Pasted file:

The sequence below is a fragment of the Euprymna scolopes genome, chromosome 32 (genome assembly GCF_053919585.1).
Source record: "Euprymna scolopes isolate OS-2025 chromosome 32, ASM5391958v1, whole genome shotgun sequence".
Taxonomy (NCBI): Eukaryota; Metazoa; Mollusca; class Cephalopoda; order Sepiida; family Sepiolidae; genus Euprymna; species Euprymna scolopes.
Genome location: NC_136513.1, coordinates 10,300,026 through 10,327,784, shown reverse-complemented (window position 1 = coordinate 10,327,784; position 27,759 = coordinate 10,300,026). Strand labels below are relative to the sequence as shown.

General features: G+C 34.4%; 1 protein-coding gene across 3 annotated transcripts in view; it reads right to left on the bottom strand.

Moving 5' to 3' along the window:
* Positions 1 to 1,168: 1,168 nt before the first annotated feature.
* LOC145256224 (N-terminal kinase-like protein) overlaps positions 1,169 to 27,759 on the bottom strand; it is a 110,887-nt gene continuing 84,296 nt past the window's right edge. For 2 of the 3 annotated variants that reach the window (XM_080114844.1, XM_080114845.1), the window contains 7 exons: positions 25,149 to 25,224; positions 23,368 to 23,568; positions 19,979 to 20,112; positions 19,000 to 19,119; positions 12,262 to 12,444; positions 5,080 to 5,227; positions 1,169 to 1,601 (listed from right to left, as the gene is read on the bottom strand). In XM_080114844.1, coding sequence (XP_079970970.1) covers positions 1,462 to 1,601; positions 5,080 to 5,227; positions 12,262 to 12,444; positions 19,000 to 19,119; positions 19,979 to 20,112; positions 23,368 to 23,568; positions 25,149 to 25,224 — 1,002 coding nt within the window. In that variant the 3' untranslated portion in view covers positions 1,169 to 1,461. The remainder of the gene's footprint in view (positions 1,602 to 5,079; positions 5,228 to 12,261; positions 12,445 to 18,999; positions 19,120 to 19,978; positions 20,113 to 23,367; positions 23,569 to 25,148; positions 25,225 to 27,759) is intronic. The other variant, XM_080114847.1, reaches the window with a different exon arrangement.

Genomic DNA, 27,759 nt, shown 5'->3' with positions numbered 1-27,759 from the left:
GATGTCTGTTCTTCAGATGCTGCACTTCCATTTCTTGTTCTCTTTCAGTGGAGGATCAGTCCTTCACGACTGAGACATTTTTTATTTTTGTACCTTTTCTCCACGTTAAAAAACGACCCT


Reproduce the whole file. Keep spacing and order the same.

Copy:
The sequence below is a fragment of the Euprymna scolopes genome, chromosome 32 (genome assembly GCF_053919585.1).
Source record: "Euprymna scolopes isolate OS-2025 chromosome 32, ASM5391958v1, whole genome shotgun sequence".
Taxonomy (NCBI): Eukaryota; Metazoa; Mollusca; class Cephalopoda; order Sepiida; family Sepiolidae; genus Euprymna; species Euprymna scolopes.
Genome location: NC_136513.1, coordinates 10,300,026 through 10,327,784, shown reverse-complemented (window position 1 = coordinate 10,327,784; position 27,759 = coordinate 10,300,026). Strand labels below are relative to the sequence as shown.

General features: G+C 34.4%; 1 protein-coding gene across 3 annotated transcripts in view; it reads right to left on the bottom strand.

Moving 5' to 3' along the window:
* Positions 1 to 1,168: 1,168 nt before the first annotated feature.
* LOC145256224 (N-terminal kinase-like protein) overlaps positions 1,169 to 27,759 on the bottom strand; it is a 110,887-nt gene continuing 84,296 nt past the window's right edge. For 2 of the 3 annotated variants that reach the window (XM_080114844.1, XM_080114845.1), the window contains 7 exons: positions 25,149 to 25,224; positions 23,368 to 23,568; positions 19,979 to 20,112; positions 19,000 to 19,119; positions 12,262 to 12,444; positions 5,080 to 5,227; positions 1,169 to 1,601 (listed from right to left, as the gene is read on the bottom strand). In XM_080114844.1, coding sequence (XP_079970970.1) covers positions 1,462 to 1,601; positions 5,080 to 5,227; positions 12,262 to 12,444; positions 19,000 to 19,119; positions 19,979 to 20,112; positions 23,368 to 23,568; positions 25,149 to 25,224 — 1,002 coding nt within the window. In that variant the 3' untranslated portion in view covers positions 1,169 to 1,461. The remainder of the gene's footprint in view (positions 1,602 to 5,079; positions 5,228 to 12,261; positions 12,445 to 18,999; positions 19,120 to 19,978; positions 20,113 to 23,367; positions 23,569 to 25,148; positions 25,225 to 27,759) is intronic. The other variant, XM_080114847.1, reaches the window with a different exon arrangement.

Genomic DNA, 27,759 nt, shown 5'->3' with positions numbered 1-27,759 from the left:
GATGTCTGTTCTTCAGATGCTGCACTTCCATTTCTTGTTCTCTTTCAGTGGAGGATCAGTCCTTCACGACTGAGACATTTTTTATTTTTGTACCTTTTCTCCACGTTAAAAAACGACCCT